If you’ve rented a car, you probably know the look. It’s the one Bonnie Jones got when she picked up the keys to her rental car in Las Vegas recently.
The car rental representative appeared “very concerned,” says Jones, who owns a beauty supply business in Albany, Calif. “She said that there was a lot of reckless driving around Las Vegas and she would be very nervous without the full insurance if she were renting a car there.”
It was enough for Jones to pay an extra $21.99 a day for loss damage waiver coverage, which relieved her “of all financial responsibility” if she damaged the car, as long as she followed the terms of her rental agreement.
Is insurance really that expensive? No, but that hasn’t stopped car rental companies from charging – and profiting handsomely from – optional coverage.
About 8% of the car rental industry’s revenue comes from sales of optional coverage, according to Chris Brown, the executive editor of Auto Rental News. It’s a growing market, observers say. Car rental companies are developing new insurance products and selling them more aggressively to boost profits. They’re also pursuing every damage claim, in part to encourage future renters to buy their coverage.
But with just a little advance planning, you can avoid a confrontation at the rental counter, not to mention overpaying for your policy. Insurance, which is not required on most rentals in the United States, is available from several sources before you pick up the car. The latest twist: a new site that lets you buy a discounted policy at the last minute.
Rental customers already have a choice of insurance options. They include coverage offered by their credit card or through their regular car insurance policy. Even online travel agencies offer option coverage – on Expedia, you can buy $35,000 worth of collision damage protection for $9 a day when you book your rental car, which is a significant savings from the counter price.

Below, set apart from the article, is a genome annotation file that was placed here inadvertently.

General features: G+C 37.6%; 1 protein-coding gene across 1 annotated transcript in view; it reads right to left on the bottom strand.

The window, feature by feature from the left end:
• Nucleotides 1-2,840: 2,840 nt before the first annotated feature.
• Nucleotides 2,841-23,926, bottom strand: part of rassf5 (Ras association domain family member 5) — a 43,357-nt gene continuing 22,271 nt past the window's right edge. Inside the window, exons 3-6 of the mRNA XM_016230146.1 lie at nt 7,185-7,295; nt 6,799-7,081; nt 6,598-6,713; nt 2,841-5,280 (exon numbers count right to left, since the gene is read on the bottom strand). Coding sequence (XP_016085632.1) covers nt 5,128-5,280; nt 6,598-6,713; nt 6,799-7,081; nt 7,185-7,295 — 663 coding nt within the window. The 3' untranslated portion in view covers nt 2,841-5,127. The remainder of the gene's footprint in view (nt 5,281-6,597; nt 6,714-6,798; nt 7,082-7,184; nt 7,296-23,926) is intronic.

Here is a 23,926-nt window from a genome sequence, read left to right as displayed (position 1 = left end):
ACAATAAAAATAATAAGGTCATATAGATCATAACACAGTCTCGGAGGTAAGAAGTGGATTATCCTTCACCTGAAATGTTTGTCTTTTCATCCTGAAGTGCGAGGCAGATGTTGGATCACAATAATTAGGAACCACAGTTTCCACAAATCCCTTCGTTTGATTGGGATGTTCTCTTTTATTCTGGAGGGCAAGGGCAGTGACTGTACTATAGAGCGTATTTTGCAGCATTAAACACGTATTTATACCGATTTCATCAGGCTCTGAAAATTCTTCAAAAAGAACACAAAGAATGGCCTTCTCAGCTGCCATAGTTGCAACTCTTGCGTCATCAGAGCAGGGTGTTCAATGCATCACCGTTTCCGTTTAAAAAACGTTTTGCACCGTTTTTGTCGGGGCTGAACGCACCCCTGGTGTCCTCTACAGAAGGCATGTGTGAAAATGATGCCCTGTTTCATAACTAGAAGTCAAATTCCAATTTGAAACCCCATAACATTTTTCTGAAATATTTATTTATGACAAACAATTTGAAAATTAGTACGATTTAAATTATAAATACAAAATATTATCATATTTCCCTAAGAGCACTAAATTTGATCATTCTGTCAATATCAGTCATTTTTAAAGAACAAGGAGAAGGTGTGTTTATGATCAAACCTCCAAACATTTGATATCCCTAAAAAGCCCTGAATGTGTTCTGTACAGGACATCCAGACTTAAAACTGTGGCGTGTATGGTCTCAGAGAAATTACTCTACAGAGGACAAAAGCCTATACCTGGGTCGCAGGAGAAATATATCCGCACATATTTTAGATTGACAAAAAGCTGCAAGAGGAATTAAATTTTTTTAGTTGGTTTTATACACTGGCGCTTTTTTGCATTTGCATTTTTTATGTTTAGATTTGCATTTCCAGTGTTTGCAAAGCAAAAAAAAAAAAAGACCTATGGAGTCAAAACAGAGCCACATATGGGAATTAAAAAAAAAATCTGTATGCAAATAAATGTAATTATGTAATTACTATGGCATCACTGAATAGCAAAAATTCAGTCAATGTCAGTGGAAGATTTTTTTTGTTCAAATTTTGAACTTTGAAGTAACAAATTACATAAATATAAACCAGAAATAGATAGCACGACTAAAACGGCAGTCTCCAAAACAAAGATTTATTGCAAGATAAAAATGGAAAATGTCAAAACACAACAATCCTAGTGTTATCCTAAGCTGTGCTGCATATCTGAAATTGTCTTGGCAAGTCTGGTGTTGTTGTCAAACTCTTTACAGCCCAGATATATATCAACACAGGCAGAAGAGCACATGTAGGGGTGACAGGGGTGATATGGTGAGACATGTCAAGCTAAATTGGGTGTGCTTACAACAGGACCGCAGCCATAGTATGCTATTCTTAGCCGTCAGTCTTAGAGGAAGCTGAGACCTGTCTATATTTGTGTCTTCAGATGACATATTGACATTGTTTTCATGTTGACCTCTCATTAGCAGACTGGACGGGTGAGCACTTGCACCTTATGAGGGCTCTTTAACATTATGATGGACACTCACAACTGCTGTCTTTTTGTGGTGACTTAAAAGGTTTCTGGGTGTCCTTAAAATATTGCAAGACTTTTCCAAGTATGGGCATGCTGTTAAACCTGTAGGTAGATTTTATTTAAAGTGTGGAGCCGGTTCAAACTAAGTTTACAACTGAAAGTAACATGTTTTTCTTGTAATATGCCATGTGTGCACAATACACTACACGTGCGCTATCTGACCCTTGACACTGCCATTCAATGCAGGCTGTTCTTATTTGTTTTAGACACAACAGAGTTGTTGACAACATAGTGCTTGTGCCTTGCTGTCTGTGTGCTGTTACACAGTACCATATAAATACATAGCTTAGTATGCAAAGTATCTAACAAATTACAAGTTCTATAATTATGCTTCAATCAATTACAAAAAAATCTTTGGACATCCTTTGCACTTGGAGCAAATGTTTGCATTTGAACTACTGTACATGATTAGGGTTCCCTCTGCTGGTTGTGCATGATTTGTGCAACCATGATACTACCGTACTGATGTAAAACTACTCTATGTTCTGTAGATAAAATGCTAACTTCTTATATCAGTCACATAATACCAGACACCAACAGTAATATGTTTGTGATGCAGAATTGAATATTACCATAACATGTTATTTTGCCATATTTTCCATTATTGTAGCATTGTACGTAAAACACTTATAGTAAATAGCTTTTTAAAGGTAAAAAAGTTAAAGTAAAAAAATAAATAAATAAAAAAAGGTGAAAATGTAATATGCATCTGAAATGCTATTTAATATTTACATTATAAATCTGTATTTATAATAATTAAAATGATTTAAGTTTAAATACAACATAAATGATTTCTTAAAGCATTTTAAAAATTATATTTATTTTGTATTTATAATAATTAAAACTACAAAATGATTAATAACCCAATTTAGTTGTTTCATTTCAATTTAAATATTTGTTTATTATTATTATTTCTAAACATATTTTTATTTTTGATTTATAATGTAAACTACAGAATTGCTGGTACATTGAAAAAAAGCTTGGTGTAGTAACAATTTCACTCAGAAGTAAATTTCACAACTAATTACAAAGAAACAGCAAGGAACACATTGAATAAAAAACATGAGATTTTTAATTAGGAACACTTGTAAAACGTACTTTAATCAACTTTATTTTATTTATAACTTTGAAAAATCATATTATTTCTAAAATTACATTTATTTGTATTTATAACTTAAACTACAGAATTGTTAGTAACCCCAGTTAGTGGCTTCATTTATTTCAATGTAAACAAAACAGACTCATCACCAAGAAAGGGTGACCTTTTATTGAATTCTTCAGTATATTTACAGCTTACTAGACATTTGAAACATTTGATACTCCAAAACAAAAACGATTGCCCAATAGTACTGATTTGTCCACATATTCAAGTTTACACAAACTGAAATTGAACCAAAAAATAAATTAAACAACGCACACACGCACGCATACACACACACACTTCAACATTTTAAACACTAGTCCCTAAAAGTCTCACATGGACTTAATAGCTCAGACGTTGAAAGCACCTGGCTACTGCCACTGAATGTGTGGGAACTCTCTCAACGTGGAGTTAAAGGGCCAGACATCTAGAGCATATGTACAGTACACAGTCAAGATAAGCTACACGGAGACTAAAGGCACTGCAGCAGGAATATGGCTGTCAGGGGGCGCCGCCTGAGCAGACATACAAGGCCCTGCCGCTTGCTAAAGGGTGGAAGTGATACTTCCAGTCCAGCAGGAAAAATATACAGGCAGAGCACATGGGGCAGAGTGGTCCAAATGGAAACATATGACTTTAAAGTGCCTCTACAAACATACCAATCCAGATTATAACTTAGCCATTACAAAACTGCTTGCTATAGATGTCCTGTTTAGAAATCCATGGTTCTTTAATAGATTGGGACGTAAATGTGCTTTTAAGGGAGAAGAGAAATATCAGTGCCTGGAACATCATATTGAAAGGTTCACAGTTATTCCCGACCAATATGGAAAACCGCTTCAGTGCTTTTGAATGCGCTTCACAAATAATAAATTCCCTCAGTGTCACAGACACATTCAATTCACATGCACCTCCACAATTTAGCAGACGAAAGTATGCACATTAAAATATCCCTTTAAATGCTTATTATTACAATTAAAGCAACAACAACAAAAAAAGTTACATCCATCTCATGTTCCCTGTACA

But for those of us who fail to plan – and let’s face it, that’s most of us – a decision about insurance isn’t made until you get to the counter. And that’s where they can get you.
A new site called Insuremyrentalcar.com is trying to throw a wrench in the spokes of the rental company’s moneymaking machine. Its plan: to undercut car rental companies and online agencies with less expensive policies. Rates start at $5 per day, as well as per-trip policies that start at $17.50 or annual policies for $94. The policies offer loss damage waiver coverage of up to $100,000, and can be purchased from six months to one day in advance.
“More than half of car renters opt to purchase the insurance at the car rental desk,” says Ernesto Suarez, the CEO of Insuremyrentalcar.com. “We’re giving them another choice.”
That’s the issue faced by Patricia Genthon when she rented a car in Denver recently. If she wanted coverage, she’d have to pay an extra $240. As an insurance adjuster from New Orleans, she knows the value of having a good policy. A quick online search led her to Insuremyrentalcar.com. “They wanted $28 for 30 days,” she says. It was essentially the same policy.
Within five minutes, Genthon was the proud owner of a new car rental policy. Because she’s in the insurance business, she read the paperwork carefully to make sure it wasn’t too good to be true, and everything checked out.
But she understands how renters might be reluctant to buy last-minute coverage online. “The average consumer assumes the rental companies would have the best product and if they had an accident all would go well,” she says. “They think, ‘if I used their company they would go easy on me.'” That’s not always true.
Jones, the renter from Las Vegas, never had to use her policy. She safely drove straight to the desert, where reckless drivers “aren’t a big problem,” she says. Now she makes sure she’s covered before she rents a car in hopes of avoiding a hard sell at the car rental counter. That’s a good roadmap for the rest of us.
How to avoid the insurance hard-sell
Make up your mind before you arrive. Don’t wait until the last minute to insure your rental car. The time to decide is before you reach the rental counter, and preferably at the time of your booking.
Bring evidence of coverage. If you have insurance through your auto policy or credit card, check to make sure you’re covered in the country where you’re renting and for the vehicle type. You may be asked for proof of insurance, so bring a copy of your policy.
Know your rights. A basic familiarity with the country’s car insurance regulations can be helpful and can let you offer a definitive “no” when someone tries to get you to buy insurance. AutoEurope publishes a helpful list of regulations which includes insurance, at autoeurope.com/go/driving-information/.